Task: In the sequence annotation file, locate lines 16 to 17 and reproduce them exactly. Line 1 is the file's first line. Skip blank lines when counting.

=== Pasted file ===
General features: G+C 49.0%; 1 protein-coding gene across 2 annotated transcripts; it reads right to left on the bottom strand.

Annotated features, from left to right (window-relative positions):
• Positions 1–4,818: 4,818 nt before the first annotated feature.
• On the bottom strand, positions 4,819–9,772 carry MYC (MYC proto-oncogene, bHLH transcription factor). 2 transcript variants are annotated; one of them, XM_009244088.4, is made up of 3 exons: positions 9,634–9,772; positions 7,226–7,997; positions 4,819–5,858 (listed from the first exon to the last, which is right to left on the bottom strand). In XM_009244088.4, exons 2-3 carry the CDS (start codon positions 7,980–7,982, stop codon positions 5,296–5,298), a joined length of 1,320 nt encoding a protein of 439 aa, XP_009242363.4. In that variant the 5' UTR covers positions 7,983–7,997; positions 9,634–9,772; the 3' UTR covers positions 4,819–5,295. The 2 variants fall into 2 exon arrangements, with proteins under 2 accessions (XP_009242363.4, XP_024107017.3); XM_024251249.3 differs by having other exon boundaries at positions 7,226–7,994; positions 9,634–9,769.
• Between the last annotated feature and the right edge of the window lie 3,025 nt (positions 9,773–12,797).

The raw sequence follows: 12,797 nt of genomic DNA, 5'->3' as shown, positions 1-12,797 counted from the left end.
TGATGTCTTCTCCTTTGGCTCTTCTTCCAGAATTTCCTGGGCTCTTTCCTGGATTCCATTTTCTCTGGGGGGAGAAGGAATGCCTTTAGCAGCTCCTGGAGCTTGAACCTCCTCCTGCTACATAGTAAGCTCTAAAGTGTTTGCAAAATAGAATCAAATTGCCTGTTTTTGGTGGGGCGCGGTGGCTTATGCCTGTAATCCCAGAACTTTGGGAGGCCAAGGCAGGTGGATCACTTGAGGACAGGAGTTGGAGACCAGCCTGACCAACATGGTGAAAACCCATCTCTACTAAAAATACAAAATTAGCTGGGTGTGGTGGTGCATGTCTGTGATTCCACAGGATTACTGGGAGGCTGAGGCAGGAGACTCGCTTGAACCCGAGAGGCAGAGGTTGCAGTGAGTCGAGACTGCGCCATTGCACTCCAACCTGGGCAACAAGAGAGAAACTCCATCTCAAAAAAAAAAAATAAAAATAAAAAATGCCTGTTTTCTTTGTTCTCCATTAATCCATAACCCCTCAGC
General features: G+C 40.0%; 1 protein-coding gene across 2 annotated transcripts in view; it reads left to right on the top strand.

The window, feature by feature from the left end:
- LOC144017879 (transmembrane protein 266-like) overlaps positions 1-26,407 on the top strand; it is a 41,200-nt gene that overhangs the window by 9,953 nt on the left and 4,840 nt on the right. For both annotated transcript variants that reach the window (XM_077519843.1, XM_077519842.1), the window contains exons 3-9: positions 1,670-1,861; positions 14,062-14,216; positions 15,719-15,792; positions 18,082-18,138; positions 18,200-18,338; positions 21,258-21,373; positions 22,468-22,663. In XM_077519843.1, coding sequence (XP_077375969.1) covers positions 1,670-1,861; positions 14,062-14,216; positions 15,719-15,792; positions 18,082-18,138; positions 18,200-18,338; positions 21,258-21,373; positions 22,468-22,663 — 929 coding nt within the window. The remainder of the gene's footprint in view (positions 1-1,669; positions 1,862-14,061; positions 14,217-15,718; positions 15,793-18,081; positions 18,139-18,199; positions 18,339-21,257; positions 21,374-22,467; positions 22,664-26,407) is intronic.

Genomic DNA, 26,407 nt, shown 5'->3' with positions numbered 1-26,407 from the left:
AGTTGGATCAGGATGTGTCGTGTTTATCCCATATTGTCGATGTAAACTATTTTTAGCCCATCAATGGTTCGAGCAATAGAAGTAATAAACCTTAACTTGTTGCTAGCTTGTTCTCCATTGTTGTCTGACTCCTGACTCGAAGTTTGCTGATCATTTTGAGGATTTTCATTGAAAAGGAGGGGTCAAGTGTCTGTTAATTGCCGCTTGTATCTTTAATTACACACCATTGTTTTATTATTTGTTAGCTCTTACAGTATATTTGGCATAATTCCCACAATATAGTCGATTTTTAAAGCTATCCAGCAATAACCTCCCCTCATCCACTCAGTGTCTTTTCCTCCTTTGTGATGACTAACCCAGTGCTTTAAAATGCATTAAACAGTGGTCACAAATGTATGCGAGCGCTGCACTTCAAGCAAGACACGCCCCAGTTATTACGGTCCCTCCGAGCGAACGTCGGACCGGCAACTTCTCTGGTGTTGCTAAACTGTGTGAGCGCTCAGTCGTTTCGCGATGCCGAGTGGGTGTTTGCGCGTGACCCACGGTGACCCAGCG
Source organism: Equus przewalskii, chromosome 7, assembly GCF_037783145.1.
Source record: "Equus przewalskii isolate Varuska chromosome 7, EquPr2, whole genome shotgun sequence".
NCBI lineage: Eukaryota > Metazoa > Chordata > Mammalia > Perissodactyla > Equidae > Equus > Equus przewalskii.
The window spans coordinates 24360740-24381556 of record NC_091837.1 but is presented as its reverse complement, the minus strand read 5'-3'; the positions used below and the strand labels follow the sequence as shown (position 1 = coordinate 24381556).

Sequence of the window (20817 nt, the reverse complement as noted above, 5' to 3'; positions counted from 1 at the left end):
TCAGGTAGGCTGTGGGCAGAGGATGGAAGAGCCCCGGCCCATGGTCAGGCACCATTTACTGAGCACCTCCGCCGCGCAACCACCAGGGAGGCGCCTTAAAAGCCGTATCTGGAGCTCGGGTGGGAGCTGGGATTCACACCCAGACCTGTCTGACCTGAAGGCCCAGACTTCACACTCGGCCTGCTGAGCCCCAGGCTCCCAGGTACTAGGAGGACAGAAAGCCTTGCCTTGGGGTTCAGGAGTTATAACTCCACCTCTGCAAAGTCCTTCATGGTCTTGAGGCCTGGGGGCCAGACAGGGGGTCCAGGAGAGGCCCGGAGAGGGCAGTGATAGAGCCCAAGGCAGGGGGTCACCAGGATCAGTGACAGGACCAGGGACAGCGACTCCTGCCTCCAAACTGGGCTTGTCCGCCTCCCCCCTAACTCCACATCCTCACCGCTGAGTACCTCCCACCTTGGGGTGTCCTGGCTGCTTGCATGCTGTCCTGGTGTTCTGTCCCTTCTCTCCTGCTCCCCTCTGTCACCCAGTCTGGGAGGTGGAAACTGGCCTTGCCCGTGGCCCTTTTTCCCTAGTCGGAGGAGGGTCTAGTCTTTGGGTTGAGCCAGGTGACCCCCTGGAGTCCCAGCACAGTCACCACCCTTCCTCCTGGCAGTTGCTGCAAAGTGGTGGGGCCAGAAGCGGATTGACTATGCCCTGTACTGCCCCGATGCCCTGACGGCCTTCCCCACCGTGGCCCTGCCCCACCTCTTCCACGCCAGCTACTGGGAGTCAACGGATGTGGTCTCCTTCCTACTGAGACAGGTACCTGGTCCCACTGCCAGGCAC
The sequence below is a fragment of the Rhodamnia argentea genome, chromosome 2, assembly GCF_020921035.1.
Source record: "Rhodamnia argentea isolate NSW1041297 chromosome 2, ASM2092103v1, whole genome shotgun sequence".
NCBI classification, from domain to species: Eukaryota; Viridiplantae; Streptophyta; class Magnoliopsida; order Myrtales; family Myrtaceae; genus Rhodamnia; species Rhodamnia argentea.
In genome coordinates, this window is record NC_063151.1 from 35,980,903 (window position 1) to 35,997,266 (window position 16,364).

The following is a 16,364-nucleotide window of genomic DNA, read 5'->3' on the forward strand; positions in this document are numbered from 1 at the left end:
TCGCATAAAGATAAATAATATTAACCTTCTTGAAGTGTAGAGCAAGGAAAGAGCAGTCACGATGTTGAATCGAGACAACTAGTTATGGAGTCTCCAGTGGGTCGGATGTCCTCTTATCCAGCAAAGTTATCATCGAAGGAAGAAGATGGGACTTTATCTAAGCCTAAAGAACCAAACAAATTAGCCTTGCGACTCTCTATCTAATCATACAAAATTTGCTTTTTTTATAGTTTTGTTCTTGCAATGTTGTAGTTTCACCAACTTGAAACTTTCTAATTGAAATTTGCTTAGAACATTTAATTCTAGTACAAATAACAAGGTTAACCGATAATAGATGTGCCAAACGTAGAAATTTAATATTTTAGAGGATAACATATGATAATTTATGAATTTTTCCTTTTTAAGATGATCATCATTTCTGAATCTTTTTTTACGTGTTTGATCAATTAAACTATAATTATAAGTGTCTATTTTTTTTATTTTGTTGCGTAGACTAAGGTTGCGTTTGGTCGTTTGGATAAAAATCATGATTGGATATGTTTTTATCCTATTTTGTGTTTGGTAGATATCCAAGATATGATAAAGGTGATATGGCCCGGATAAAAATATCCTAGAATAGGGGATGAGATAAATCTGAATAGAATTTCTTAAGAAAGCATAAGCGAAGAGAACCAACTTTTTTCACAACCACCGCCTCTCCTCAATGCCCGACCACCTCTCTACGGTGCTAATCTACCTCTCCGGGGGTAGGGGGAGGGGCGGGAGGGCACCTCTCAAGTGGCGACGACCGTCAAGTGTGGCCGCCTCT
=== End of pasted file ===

The window spans coordinates 24360740-24381556 of record NC_091837.1 but is presented as its reverse complement, the minus strand read 5'-3'; the positions used below and the strand labels follow the sequence as shown (position 1 = coordinate 24381556).

Sequence of the window (20817 nt, the reverse complement as noted above, 5' to 3'; positions counted from 1 at the left end):